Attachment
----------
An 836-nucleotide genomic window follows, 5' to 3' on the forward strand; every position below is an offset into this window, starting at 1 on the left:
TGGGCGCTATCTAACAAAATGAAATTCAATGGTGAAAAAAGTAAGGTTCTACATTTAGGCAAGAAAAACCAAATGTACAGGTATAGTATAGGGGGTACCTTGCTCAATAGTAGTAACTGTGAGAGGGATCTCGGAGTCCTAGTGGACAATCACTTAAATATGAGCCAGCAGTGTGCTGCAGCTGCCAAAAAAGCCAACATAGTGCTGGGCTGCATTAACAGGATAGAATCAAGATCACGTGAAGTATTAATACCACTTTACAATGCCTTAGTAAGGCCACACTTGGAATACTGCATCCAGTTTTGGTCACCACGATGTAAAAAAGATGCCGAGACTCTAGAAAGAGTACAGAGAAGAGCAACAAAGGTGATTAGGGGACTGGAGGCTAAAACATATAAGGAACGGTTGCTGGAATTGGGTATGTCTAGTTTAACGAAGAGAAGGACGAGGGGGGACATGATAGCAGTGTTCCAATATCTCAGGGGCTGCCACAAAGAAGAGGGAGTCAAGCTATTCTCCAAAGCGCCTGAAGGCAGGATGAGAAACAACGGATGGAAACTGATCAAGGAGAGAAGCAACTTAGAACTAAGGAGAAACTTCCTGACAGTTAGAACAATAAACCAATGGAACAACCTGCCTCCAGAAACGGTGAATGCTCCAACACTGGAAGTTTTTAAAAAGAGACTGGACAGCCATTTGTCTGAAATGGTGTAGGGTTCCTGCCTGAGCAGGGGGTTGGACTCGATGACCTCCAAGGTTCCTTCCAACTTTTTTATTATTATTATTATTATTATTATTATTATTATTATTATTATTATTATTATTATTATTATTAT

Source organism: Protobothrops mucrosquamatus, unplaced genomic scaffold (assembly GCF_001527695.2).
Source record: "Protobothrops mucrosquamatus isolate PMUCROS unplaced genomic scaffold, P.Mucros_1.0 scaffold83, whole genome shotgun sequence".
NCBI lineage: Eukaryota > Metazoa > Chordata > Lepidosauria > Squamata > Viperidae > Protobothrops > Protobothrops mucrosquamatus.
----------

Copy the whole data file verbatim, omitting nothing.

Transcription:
An 836-nucleotide genomic window follows, 5' to 3' on the forward strand; every position below is an offset into this window, starting at 1 on the left:
TGGGCGCTATCTAACAAAATGAAATTCAATGGTGAAAAAAGTAAGGTTCTACATTTAGGCAAGAAAAACCAAATGTACAGGTATAGTATAGGGGGTACCTTGCTCAATAGTAGTAACTGTGAGAGGGATCTCGGAGTCCTAGTGGACAATCACTTAAATATGAGCCAGCAGTGTGCTGCAGCTGCCAAAAAAGCCAACATAGTGCTGGGCTGCATTAACAGGATAGAATCAAGATCACGTGAAGTATTAATACCACTTTACAATGCCTTAGTAAGGCCACACTTGGAATACTGCATCCAGTTTTGGTCACCACGATGTAAAAAAGATGCCGAGACTCTAGAAAGAGTACAGAGAAGAGCAACAAAGGTGATTAGGGGACTGGAGGCTAAAACATATAAGGAACGGTTGCTGGAATTGGGTATGTCTAGTTTAACGAAGAGAAGGACGAGGGGGGACATGATAGCAGTGTTCCAATATCTCAGGGGCTGCCACAAAGAAGAGGGAGTCAAGCTATTCTCCAAAGCGCCTGAAGGCAGGATGAGAAACAACGGATGGAAACTGATCAAGGAGAGAAGCAACTTAGAACTAAGGAGAAACTTCCTGACAGTTAGAACAATAAACCAATGGAACAACCTGCCTCCAGAAACGGTGAATGCTCCAACACTGGAAGTTTTTAAAAAGAGACTGGACAGCCATTTGTCTGAAATGGTGTAGGGTTCCTGCCTGAGCAGGGGGTTGGACTCGATGACCTCCAAGGTTCCTTCCAACTTTTTTATTATTATTATTATTATTATTATTATTATTATTATTATTATTATTATTATTATTATTATTAT

Source organism: Protobothrops mucrosquamatus, unplaced genomic scaffold (assembly GCF_001527695.2).
Source record: "Protobothrops mucrosquamatus isolate PMUCROS unplaced genomic scaffold, P.Mucros_1.0 scaffold83, whole genome shotgun sequence".
NCBI lineage: Eukaryota > Metazoa > Chordata > Lepidosauria > Squamata > Viperidae > Protobothrops > Protobothrops mucrosquamatus.